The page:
December 17 2017
As we enter the 4th year of the UN's IDPAD (International Decade For People Of African Descent) 2015-24 initiative, a new symbol aims to provide a quick, short-hand, visual representation of all things African, be it good or bad!
Global African Quad Flag. Final version by TAOBQ (c) 2017
NOTE: As of June 10 2020, the 4 band version was adopted as the Global African Quad flag.
The Global African Quad (GAQ) Flag was officially launched on November 18 2017 at the BTWSC/African Histories Revisited organised African History Month UK Network Conference at Unite The Union's headquarters in Holborn, London.
It combines the four common colours of the two pan-African tri-colours - the Ethiopian, Ghanaian and Rastafarian green, gold and red, and the Universal Negro Improvement Association/African Communities League's red, black, and green.
TAOBQ co-ordinator Kwaku unfurls GAQ flag at the conference, whilst book-seller Emmanuel Amevor is the first to publicly wear a GAQ badge. November 18 2018 @ Unite The Union HQ, London
In an age where logos and other visual symbols are meant to provide instant meaning, it is hoped that the GAQ colours will come to be recognised as representing African-related interest and issues, be it expressing African pride, Afriphobia*, or atrocity, such as the recently revealed incidents of Africans being enslaved in Libya or protests against African deaths in state custody.
For background and the development of the flag,click here to read 'August 31 Declared African History Reflection Day', and click here to read 'Colours For African Pride And For Marking Atrocities Against Africans?' Although ideally there should be a single black stripe representing all Africans, when the two black stripes version representing Africans of the continent and the diaspora was shown at the 2017 African History Reflection Day event, it was favoured by a small majority. It's a small compromise to make and one hopes we'll reach a time when we'll revert to a single black stripe because most diasporan Africans will recognise that they are African, period.
* Africans For and TAOBQ define Afriphobia as: The prejudice or discrimination against; fear, hatred, or bigotry towards people of African heritage and things African.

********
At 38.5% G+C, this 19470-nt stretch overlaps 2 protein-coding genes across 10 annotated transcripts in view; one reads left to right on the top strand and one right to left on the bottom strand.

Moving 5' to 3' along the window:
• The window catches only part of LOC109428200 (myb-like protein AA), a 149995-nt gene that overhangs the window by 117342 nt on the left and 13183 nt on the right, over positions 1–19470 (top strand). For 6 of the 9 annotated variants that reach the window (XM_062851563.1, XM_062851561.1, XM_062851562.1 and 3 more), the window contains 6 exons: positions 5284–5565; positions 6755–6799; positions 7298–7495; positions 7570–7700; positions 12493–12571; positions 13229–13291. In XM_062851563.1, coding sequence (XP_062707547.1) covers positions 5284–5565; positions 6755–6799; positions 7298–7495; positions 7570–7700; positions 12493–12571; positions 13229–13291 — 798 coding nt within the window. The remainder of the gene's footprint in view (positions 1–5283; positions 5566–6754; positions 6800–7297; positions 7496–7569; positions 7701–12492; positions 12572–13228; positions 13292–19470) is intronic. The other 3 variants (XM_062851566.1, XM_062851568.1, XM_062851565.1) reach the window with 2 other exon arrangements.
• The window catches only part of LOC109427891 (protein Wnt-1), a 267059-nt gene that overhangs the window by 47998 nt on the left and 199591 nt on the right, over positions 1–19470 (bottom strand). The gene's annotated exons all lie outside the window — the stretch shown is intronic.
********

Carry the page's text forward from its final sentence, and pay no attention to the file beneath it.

It is also racism specifically against Africans. For more, click here to read 'Call It By Its Name: Afriphobia Is Racism Against African People'.
·Spread the word and attend the Jeremy Corbyn/John McDonnell
Celebration/MSF Lake Chad Emergency Fundraiser onSunday June 11, 3-6pm at location in central London, by
Russell Square. Book at www.bitly.com/GE2017MSFLC
·NOTE: Remind voters that unless their constituency is Islington North,
they will NOT see Jeremy Corbyn’s name on the ballot – they are supposed to
vote for the Labour candidate on their ballot paper.
·When canvassing or during your routine engagement with people, you
must focus on what their interests are. Such as health, education and
housing, and how Labour policies will make a positive impact e.g. Privatisation of
the NHS or public ownership?
·Most importantly, encourage your contacts to go out and vote on June
8th. Supporting a Jeremy Corbyn-led Laour Government, but not going out to
vote on 8th June will not help Labour win the general election.
·To counter Jeremy Corbyn is not a string leader – remind them that the
popular Labour Manifesto would not have been passed without Corbyn's
·Counter arguments about what makes a strong leader. Is it a person
who has no qualms about pushing a nuclear button or one who invests in peace? Is it one who does U
turns or one who has strength of character, has consistently been on the side
of the marginalised, supported anti-apartheid movement when it was not popular
and Margaret Thatcher described Mandela as a terrorist? A person who has been
resilient and not abandoned socialist values in spite of negative onslaught
from the media and undermining from members of the Parliamentary Labour Party
and Labour Party, and has increased the membership of the Labour Party is a
·Highlight May's weaknesses. Is she strong and stable, or one who
makes U turns?
·Financial Literacy. Explain that Bonds are not just Government debt
when used to buy income generating assets. They can be a safe way of buying
·Check alternative media, such as The Canary, Evolve Politics and
Morning Star online for positive news about Corbyn and Labour.
Draw attention to videos by Lowkey, JME, Stormzy,Akala and other artists and community activists, such as
Toyin Agbetu, and the NME interview with Jeremy Corbyn,which can be
found on Youtube, or check list at AFJCV Mail out at: www.bitly.com/CorbynVideosPlus.